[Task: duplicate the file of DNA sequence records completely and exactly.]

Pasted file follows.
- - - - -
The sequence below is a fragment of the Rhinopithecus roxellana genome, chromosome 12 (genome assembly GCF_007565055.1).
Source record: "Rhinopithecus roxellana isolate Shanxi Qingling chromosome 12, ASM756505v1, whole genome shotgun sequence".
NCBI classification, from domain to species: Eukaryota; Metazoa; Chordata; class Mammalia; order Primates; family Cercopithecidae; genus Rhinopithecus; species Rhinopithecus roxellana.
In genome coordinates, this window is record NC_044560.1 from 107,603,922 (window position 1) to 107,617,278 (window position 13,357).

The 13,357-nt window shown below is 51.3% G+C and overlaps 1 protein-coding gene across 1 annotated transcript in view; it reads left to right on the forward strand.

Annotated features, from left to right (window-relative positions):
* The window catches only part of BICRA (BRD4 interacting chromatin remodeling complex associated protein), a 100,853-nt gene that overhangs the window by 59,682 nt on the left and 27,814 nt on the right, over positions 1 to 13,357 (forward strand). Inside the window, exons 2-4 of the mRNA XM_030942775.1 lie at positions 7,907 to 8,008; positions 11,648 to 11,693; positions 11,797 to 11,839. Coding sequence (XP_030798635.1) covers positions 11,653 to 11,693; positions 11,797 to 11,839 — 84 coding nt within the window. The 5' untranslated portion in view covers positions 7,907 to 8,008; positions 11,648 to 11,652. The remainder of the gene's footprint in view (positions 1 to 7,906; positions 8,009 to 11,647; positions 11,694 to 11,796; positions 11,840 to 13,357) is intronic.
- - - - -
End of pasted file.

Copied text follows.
The sequence below is a fragment of the Rhinopithecus roxellana genome, chromosome 12 (genome assembly GCF_007565055.1).
Source record: "Rhinopithecus roxellana isolate Shanxi Qingling chromosome 12, ASM756505v1, whole genome shotgun sequence".
NCBI classification, from domain to species: Eukaryota; Metazoa; Chordata; class Mammalia; order Primates; family Cercopithecidae; genus Rhinopithecus; species Rhinopithecus roxellana.
In genome coordinates, this window is record NC_044560.1 from 107,603,922 (window position 1) to 107,617,278 (window position 13,357).

The 13,357-nt window shown below is 51.3% G+C and overlaps 1 protein-coding gene across 1 annotated transcript in view; it reads left to right on the forward strand.

Annotated features, from left to right (window-relative positions):
* The window catches only part of BICRA (BRD4 interacting chromatin remodeling complex associated protein), a 100,853-nt gene that overhangs the window by 59,682 nt on the left and 27,814 nt on the right, over positions 1 to 13,357 (forward strand). Inside the window, exons 2-4 of the mRNA XM_030942775.1 lie at positions 7,907 to 8,008; positions 11,648 to 11,693; positions 11,797 to 11,839. Coding sequence (XP_030798635.1) covers positions 11,653 to 11,693; positions 11,797 to 11,839 — 84 coding nt within the window. The 5' untranslated portion in view covers positions 7,907 to 8,008; positions 11,648 to 11,652. The remainder of the gene's footprint in view (positions 1 to 7,906; positions 8,009 to 11,647; positions 11,694 to 11,796; positions 11,840 to 13,357) is intronic.